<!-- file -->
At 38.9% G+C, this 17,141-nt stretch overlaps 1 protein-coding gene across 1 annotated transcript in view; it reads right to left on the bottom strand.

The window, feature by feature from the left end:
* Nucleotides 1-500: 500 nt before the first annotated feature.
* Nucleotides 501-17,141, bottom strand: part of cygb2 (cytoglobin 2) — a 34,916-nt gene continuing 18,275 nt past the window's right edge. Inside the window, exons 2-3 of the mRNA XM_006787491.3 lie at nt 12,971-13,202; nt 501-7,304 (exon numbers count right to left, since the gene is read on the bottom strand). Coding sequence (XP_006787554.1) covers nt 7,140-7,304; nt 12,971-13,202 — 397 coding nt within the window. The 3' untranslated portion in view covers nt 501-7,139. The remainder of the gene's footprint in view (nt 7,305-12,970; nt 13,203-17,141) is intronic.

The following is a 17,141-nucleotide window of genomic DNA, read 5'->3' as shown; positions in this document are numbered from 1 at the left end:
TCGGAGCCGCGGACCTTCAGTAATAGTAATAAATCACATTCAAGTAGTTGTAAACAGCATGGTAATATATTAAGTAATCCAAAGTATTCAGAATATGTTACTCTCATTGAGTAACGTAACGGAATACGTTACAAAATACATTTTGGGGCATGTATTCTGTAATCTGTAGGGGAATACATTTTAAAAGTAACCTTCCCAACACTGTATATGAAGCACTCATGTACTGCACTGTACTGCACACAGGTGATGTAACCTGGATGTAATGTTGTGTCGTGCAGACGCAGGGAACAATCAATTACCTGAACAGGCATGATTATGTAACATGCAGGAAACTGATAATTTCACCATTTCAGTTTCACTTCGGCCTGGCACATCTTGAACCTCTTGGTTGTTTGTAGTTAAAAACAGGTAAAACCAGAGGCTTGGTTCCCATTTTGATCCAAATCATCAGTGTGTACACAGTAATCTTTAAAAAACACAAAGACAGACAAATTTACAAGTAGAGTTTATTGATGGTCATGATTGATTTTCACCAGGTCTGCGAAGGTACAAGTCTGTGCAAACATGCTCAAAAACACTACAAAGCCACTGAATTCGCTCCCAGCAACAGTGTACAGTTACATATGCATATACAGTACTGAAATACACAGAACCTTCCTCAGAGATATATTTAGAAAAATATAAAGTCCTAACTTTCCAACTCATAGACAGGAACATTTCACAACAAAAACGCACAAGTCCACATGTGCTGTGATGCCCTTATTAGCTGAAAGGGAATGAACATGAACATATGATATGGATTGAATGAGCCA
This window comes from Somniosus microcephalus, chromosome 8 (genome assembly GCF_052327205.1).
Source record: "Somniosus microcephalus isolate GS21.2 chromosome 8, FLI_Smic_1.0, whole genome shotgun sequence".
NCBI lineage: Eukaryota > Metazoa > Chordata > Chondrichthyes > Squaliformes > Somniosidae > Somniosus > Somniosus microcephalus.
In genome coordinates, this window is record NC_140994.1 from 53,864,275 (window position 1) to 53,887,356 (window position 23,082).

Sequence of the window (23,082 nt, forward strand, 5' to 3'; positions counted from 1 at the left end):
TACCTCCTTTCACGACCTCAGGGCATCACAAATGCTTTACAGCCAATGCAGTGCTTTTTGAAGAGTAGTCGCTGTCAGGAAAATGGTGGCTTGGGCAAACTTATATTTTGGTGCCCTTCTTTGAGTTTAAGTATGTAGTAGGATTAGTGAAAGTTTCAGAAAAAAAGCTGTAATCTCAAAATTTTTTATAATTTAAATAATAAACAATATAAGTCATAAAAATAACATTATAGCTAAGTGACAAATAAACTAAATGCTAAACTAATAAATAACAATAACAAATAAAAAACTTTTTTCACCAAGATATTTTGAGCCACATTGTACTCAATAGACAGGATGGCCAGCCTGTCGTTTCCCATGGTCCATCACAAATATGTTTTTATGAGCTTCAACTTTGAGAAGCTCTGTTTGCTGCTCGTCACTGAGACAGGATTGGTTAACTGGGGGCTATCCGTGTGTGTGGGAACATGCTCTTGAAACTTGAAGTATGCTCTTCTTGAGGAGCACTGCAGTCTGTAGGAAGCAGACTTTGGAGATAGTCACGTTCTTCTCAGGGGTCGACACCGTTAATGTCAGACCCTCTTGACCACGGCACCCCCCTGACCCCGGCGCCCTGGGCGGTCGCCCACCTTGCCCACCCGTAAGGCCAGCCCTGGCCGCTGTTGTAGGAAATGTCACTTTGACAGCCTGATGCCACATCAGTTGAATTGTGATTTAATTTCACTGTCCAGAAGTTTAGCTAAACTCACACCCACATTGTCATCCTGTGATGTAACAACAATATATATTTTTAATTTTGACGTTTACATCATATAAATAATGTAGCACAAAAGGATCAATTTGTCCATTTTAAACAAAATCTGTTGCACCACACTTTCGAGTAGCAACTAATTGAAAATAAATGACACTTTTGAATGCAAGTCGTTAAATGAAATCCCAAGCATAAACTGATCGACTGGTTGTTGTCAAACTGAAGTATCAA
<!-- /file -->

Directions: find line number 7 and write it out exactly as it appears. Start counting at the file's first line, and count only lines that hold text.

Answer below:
This window comes from Somniosus microcephalus, chromosome 8 (genome assembly GCF_052327205.1).